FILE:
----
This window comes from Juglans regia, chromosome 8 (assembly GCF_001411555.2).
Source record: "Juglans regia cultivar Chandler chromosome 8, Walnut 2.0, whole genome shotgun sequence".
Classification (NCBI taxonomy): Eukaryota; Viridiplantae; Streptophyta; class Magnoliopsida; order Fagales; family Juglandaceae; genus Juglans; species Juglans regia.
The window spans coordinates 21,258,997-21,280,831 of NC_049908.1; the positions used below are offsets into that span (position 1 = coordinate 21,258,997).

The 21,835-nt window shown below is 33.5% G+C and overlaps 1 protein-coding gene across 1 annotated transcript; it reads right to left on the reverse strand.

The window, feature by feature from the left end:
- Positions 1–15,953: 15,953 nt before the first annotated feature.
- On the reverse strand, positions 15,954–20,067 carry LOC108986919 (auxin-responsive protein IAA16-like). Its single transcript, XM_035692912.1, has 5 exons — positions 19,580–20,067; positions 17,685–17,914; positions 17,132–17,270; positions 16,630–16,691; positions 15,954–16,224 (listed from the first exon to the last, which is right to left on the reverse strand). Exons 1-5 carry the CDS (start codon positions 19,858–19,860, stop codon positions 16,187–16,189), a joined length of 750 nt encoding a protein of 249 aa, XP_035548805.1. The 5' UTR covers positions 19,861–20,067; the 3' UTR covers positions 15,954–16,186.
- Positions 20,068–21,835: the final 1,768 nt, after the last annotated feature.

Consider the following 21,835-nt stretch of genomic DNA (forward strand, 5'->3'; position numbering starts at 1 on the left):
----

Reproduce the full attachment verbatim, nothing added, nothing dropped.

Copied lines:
This window comes from Juglans regia, chromosome 8 (assembly GCF_001411555.2).
Source record: "Juglans regia cultivar Chandler chromosome 8, Walnut 2.0, whole genome shotgun sequence".
Classification (NCBI taxonomy): Eukaryota; Viridiplantae; Streptophyta; class Magnoliopsida; order Fagales; family Juglandaceae; genus Juglans; species Juglans regia.
The window spans coordinates 21,258,997-21,280,831 of NC_049908.1; the positions used below are offsets into that span (position 1 = coordinate 21,258,997).

The 21,835-nt window shown below is 33.5% G+C and overlaps 1 protein-coding gene across 1 annotated transcript; it reads right to left on the reverse strand.

The window, feature by feature from the left end:
- Positions 1–15,953: 15,953 nt before the first annotated feature.
- On the reverse strand, positions 15,954–20,067 carry LOC108986919 (auxin-responsive protein IAA16-like). Its single transcript, XM_035692912.1, has 5 exons — positions 19,580–20,067; positions 17,685–17,914; positions 17,132–17,270; positions 16,630–16,691; positions 15,954–16,224 (listed from the first exon to the last, which is right to left on the reverse strand). Exons 1-5 carry the CDS (start codon positions 19,858–19,860, stop codon positions 16,187–16,189), a joined length of 750 nt encoding a protein of 249 aa, XP_035548805.1. The 5' UTR covers positions 19,861–20,067; the 3' UTR covers positions 15,954–16,186.
- Positions 20,068–21,835: the final 1,768 nt, after the last annotated feature.

Consider the following 21,835-nt stretch of genomic DNA (forward strand, 5'->3'; position numbering starts at 1 on the left):